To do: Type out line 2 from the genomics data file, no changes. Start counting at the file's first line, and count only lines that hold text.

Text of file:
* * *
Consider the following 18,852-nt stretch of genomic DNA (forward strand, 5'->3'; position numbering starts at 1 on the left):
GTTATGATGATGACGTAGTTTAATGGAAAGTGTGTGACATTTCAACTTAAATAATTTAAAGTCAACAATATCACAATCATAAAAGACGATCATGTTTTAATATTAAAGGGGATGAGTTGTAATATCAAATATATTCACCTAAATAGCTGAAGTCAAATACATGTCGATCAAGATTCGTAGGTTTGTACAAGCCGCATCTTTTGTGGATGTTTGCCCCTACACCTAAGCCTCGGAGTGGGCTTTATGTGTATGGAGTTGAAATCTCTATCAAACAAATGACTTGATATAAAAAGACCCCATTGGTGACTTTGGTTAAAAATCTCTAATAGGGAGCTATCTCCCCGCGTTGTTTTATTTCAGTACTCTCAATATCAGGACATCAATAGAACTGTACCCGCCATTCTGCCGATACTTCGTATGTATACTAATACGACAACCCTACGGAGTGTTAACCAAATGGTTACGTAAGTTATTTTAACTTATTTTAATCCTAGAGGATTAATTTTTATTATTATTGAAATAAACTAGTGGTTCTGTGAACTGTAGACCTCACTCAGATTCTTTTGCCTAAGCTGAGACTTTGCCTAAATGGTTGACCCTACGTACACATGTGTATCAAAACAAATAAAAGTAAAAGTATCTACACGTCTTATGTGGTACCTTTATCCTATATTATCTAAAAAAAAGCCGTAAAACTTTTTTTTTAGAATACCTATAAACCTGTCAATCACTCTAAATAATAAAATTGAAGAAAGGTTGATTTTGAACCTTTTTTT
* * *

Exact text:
GTTATGATGATGACGTAGTTTAATGGAAAGTGTGTGACATTTCAACTTAAATAATTTAAAGTCAACAATATCACAATCATAAAAGACGATCATGTTTTAATATTAAAGGGGATGAGTTGTAATATCAAATATATTCACCTAAATAGCTGAAGTCAAATACATGTCGATCAAGATTCGTAGGTTTGTACAAGCCGCATCTTTTGTGGATGTTTGCCCCTACACCTAAGCCTCGGAGTGGGCTTTATGTGTATGGAGTTGAAATCTCTATCAAACAAATGACTTGATATAAAAAGACCCCATTGGTGACTTTGGTTAAAAATCTCTAATAGGGAGCTATCTCCCCGCGTTGTTTTATTTCAGTACTCTCAATATCAGGACATCAATAGAACTGTACCCGCCATTCTGCCGATACTTCGTATGTATACTAATACGACAACCCTACGGAGTGTTAACCAAATGGTTACGTAAGTTATTTTAACTTATTTTAATCCTAGAGGATTAATTTTTATTATTATTGAAATAAACTAGTGGTTCTGTGAACTGTAGACCTCACTCAGATTCTTTTGCCTAAGCTGAGACTTTGCCTAAATGGTTGACCCTACGTACACATGTGTATCAAAACAAATAAAAGTAAAAGTATCTACACGTCTTATGTGGTACCTTTATCCTATATTATCTAAAAAAAAGCCGTAAAACTTTTTTTTTAGAATACCTATAAACCTGTCAATCACTCTAAATAATAAAATTGAAGAAAGGTTGATTTTGAACCTTTTTTT